When he was 11 years old, Alex Boyé's mother told him she was returning to Nigeria for three weeks. "It turned out she was there for eight years," he says in his "I'm a Mormon" video.
The foster family he was living with eventually kicked him out, leaving him to wander the streets of London, homeless at just 16 years old.
"The only help I got was when I opened up and said 'Heavenly Father, I can't do this on my own,'" he recalls. It was during that time Boyé discovered the gospel, was baptized into the Church, and found hope in the gospel.
And even with the gospel, and a music career that would take off a few years later, he still felt abandoned by his family.
"It was tough. I had a lot of despair and depression. I felt like all the people I had loved rejected me in some way. It wasn't until years later that I learned the reason my mom actually left, and then I cried," Boyé shares on "Hour of Power." As a young boy, Boyé hadn't realized his mother worked three jobs just to make enough to get by. She would walk the tracks of the underground "with all the rats and everything" picking up trash from 9 in the evening to 3 in the morning for one of her jobs.
When his mother eventually left for Nigeria, it was to be with a man she was dating. "She said, 'Well I need to come back to my son,' and he said, 'You have to make a choice. Either you go with me or your son.'" But Boyé's mother didn't forget him. She eventually put him in a boarding school and sent him money to support him.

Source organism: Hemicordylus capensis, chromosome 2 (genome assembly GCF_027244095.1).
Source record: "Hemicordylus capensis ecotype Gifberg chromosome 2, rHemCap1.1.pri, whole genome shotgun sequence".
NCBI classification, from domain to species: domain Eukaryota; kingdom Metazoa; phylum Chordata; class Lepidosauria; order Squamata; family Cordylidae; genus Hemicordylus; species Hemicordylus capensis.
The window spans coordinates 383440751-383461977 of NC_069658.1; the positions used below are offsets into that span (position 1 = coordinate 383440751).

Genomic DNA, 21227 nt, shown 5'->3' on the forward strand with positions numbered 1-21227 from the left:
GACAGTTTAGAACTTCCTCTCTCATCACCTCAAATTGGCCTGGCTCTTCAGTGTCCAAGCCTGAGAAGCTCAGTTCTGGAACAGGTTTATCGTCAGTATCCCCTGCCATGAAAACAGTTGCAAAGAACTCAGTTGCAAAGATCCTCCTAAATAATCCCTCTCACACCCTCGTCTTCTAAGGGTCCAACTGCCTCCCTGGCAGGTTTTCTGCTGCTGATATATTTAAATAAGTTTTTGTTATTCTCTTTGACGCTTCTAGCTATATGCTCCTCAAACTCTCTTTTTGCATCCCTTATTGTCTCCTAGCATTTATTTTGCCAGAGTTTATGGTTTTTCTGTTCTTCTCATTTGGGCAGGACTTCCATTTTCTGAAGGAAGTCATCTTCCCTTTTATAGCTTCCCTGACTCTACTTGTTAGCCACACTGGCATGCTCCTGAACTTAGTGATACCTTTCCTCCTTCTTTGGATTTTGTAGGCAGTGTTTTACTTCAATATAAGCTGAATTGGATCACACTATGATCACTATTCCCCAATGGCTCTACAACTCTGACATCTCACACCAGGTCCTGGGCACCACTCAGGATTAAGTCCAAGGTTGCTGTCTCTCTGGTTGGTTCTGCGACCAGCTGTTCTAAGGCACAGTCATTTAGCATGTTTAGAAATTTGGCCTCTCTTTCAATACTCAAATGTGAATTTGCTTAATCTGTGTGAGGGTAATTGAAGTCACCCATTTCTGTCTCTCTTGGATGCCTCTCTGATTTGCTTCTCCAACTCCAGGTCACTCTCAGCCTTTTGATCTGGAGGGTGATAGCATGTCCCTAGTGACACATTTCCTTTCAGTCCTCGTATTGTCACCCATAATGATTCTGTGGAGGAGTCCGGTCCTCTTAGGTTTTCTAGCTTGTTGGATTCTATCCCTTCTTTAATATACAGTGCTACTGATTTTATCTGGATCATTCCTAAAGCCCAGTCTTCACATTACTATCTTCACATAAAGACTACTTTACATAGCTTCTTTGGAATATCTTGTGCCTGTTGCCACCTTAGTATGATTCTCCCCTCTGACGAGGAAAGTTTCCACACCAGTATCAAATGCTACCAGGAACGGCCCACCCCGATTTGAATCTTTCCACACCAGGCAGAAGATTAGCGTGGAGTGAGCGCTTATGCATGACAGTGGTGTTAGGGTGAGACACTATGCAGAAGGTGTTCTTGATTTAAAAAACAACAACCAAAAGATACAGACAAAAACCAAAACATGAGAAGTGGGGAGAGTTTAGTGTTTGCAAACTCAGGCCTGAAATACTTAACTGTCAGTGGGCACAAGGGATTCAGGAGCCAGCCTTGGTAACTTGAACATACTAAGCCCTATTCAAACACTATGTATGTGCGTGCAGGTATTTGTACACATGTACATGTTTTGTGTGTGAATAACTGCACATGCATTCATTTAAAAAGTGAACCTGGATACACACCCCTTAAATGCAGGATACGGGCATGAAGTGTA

Through his journey in the Church, Boyé has come to realize how much his mother sacrificed for him. By being able to see with a better perspective and love more how God loves us, Boyé was able to forgive and love his mom for all she's done in his life. "I look back now and realize she sacrificed everything for me," he says now.
"I look at Jesus Christ, the trials that he went through, and here I am complaining about mine. What we realize is that God's version of good is different than ours. You have to go through it, you know what I mean? We're just like, 'Just give me ice cream, that's good,' but I tell you I am grateful for those trials. I am grateful for those times when I was 16 walking the streets of London eating from the trash, I'm grateful for all of those experiences 'cause sometimes when I meet friends or people who are about to give up and I'm like, 'Let me tell you man, all this that you are going through right now, you are going to use it to bless other people.' Sometimes it's not for you."
However, the gospel was able to do so much more than allow Boyé merely to forgive his mother—now it has helped them grow closer, as Boye recently performed his mother's baptism this Saturday in London.
About this experience, Boyé posted on Facebook, "Have been waiting for this moment for 20 years. Cried like a baby. BEST. DAY. Ever!"